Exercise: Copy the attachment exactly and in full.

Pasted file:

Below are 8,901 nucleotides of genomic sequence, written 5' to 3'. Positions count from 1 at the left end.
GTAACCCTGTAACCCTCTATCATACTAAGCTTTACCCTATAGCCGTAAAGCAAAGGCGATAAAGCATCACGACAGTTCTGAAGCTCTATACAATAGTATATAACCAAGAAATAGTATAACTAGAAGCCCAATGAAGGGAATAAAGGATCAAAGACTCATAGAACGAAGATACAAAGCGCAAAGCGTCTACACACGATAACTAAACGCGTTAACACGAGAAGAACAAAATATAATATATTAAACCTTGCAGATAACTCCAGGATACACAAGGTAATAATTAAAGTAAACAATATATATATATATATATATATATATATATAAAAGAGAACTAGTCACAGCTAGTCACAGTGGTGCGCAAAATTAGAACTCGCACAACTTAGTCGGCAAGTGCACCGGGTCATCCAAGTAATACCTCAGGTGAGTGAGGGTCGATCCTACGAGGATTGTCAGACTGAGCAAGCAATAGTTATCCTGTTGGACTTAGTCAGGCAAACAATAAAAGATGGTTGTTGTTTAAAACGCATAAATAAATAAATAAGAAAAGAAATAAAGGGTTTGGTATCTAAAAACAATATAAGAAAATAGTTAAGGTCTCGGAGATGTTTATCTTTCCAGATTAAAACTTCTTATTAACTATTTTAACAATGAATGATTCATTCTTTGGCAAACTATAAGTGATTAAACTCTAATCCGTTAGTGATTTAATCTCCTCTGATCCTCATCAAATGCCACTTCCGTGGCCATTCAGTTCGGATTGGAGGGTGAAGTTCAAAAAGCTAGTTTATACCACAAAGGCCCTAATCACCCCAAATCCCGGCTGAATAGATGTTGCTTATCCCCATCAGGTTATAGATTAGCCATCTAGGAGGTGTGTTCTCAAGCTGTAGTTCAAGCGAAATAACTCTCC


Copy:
Below are 8,901 nucleotides of genomic sequence, written 5' to 3'. Positions count from 1 at the left end.
GTAACCCTGTAACCCTCTATCATACTAAGCTTTACCCTATAGCCGTAAAGCAAAGGCGATAAAGCATCACGACAGTTCTGAAGCTCTATACAATAGTATATAACCAAGAAATAGTATAACTAGAAGCCCAATGAAGGGAATAAAGGATCAAAGACTCATAGAACGAAGATACAAAGCGCAAAGCGTCTACACACGATAACTAAACGCGTTAACACGAGAAGAACAAAATATAATATATTAAACCTTGCAGATAACTCCAGGATACACAAGGTAATAATTAAAGTAAACAATATATATATATATATATATATATATATATAAAAGAGAACTAGTCACAGCTAGTCACAGTGGTGCGCAAAATTAGAACTCGCACAACTTAGTCGGCAAGTGCACCGGGTCATCCAAGTAATACCTCAGGTGAGTGAGGGTCGATCCTACGAGGATTGTCAGACTGAGCAAGCAATAGTTATCCTGTTGGACTTAGTCAGGCAAACAATAAAAGATGGTTGTTGTTTAAAACGCATAAATAAATAAATAAGAAAAGAAATAAAGGGTTTGGTATCTAAAAACAATATAAGAAAATAGTTAAGGTCTCGGAGATGTTTATCTTTCCAGATTAAAACTTCTTATTAACTATTTTAACAATGAATGATTCATTCTTTGGCAAACTATAAGTGATTAAACTCTAATCCGTTAGTGATTTAATCTCCTCTGATCCTCATCAAATGCCACTTCCGTGGCCATTCAGTTCGGATTGGAGGGTGAAGTTCAAAAAGCTAGTTTATACCACAAAGGCCCTAATCACCCCAAATCCCGGCTGAATAGATGTTGCTTATCCCCATCAGGTTATAGATTAGCCATCTAGGAGGTGTGTTCTCAAGCTGTAGTTCAAGCGAAATAACTCTCC